According to Sarafino (1996), systematic desensitization is "a well documented, highly effective method for helping people overcome their fears,"; durable effects have been reported for up to 2 years following treatment, and generalization to other areas of emotional functioning have been reported (pp. 236-237). Spiegler & Guevremont (1998) assert: "The findings of hundreds of studies assessing the effectiveness of systematic desensitization over the past 40 years are overwhelmingly positive" (p. 220).
Systematic desensitization is often used to treat fears about concrete stimuli (e.g., spiders, heights, enclosures) and generalized social evaluative situations (e.g., interviews, exams, public performance) (Paul, 1969b). However, the range is considerably more extensive than this; interesting unusual examples of problems treated with systematic desensitization, or variations thereof, include: anger (Rimm, DeGroot, Boord, Heiman, & Dillow, 1971), asthmatic attacks (Moore, 1965), motion sickness (Saunders, 1976), insomnia and nightmares (Shorkey & Himle, 1974), problem drinking (Hedberg & Campbell, 1974), sleep walking (Meyer, 1975), stuttering (Wolpe, 1969), racial prejudice (Cotharin & Mikulas, 1975), a washing compulsion (Wolpe, 1990, pp. 324-325), chronic diarrhea (Hedberg, 1973), kleptomania (Wolpe, 1982, pp. 301-302), and sexual dysfunction (Wolpe, 1990, pp. 306-309). Given this impressive list of facts, it is not surprising that systematic desensitization is still widely practiced (Spiegler & Guevremont, 1998).
Over the years research has accumulated suggesting that in vivo desensitization can result in greater fear reduction than systematic desensitization (Sarafino, 1996). However, this claim has been questioned on the basis that these were analogue studies that used subjects with mild problems. When only clinical samples of persons with severe anxieties are considered, these differences appear to dissipate (e.g., James, 1985). Spiegler & Guevremont (1998) summarize the comparison as follows: "The safest conclusion that can be drawn about imaginal versus in vivo desensitization is that both are useful and effective procedures" (p. 254).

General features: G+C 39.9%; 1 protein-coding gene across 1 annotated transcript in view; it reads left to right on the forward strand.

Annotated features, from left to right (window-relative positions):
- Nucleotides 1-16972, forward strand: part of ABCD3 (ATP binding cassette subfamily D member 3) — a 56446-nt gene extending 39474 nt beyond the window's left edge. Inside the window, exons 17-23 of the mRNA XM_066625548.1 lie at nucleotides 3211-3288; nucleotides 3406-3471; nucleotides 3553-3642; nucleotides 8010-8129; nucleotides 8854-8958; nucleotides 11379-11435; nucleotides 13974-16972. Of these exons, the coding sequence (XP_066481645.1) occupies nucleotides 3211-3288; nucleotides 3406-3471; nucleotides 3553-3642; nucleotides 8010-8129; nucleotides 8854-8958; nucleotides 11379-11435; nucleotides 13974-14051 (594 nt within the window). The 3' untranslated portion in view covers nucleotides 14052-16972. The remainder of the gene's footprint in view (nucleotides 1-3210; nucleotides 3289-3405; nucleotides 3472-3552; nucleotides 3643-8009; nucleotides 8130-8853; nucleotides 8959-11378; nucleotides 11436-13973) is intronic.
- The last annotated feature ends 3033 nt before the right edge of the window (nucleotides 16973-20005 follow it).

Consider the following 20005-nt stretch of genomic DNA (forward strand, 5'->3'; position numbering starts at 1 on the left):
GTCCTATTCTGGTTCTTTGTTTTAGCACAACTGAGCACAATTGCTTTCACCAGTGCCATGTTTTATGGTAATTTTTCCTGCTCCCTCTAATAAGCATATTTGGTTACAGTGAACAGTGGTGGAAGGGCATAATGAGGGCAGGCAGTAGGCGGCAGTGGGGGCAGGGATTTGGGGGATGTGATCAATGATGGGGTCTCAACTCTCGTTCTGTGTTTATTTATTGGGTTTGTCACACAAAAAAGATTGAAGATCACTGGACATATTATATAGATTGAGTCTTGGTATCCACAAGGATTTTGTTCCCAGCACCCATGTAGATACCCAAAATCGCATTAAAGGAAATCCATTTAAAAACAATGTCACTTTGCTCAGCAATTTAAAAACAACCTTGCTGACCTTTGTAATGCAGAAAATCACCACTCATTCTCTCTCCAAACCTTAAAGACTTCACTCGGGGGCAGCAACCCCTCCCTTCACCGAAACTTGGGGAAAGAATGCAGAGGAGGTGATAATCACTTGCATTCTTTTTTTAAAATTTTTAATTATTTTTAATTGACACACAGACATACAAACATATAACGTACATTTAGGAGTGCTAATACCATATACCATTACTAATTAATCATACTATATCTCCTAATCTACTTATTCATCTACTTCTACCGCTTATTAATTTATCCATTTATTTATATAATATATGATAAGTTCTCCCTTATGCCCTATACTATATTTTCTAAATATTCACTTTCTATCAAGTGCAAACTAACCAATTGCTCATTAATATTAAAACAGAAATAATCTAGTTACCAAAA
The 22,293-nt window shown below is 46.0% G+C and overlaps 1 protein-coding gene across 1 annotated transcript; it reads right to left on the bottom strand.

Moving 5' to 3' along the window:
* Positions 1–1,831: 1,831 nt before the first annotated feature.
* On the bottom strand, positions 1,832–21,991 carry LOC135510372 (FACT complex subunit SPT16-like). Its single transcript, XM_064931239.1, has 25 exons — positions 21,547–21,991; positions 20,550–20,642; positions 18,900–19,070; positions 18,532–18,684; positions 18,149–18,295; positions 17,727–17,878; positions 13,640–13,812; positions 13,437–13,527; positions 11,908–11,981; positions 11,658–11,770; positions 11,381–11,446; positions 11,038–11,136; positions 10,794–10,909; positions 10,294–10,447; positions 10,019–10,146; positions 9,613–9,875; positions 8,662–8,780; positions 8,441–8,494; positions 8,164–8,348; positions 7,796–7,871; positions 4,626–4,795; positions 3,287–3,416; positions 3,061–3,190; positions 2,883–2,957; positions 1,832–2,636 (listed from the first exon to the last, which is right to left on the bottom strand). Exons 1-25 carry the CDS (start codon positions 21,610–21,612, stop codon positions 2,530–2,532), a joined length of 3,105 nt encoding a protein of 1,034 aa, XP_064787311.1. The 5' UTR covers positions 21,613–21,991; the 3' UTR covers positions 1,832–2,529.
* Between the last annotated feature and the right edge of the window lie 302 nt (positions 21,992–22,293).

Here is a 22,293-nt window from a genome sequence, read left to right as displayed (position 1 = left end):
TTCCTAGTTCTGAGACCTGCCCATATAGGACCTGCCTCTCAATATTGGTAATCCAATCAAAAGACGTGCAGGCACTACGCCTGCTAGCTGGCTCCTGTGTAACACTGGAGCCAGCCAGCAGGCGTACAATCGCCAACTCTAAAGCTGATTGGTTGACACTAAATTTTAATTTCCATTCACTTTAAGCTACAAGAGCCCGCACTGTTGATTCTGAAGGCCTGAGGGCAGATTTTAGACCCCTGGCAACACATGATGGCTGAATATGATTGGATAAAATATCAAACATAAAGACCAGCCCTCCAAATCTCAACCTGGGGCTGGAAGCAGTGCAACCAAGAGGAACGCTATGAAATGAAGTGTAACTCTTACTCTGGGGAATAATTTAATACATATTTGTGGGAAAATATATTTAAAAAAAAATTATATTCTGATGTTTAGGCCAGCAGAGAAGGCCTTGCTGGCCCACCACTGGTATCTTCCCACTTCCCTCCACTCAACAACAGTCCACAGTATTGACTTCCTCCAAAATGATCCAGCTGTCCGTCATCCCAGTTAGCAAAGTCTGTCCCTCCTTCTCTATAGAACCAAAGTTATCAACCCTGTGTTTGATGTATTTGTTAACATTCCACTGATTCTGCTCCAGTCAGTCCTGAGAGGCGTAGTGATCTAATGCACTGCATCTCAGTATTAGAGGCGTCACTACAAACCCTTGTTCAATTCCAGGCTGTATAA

Other research has called into doubt whether two of the defining features of systematic desensitization, relaxation and gradual exposure to the imagined feared situation, are even necessary for the procedure's success (e.g., Kazdin & Wilcoxan, 1976; Richardson & Suinn, 1973). Such results have been interpreted in different ways. Wolpe (1982) notes that the researchers often ignored the cause of the problem, which may be either classically conditioned or cognitive in nature, as well as the severity of that problem. This oversight makes him question the meaningfulness of these studies. However, Spiegler & Guevremont (1998) are lead through their review to state that while gradual exposure and a competing response may be components that facilitate the effectiveness of systematic desensitization, its essential component is: "repeated exposure to anxiety-evoking situations without the client experiencing any negative consequences" (p. 210). Leitenberg (1976) calls systematic desensitization "no more than a method of promoting exposure to actual phobic stimuli" (p. 133). Finally, taking the middle road, Sarafino (1996) writes:
"Although there is some doubt about the importance of these features to the success of desensitization, the evidence against their use is not yet clear enough to warrant dropping them. Because relaxation exercises and full stimulus hierarchies don't seem to harm clients and may help the treatment process, it's probably best to include these features in systematic desensitization." (p. 238)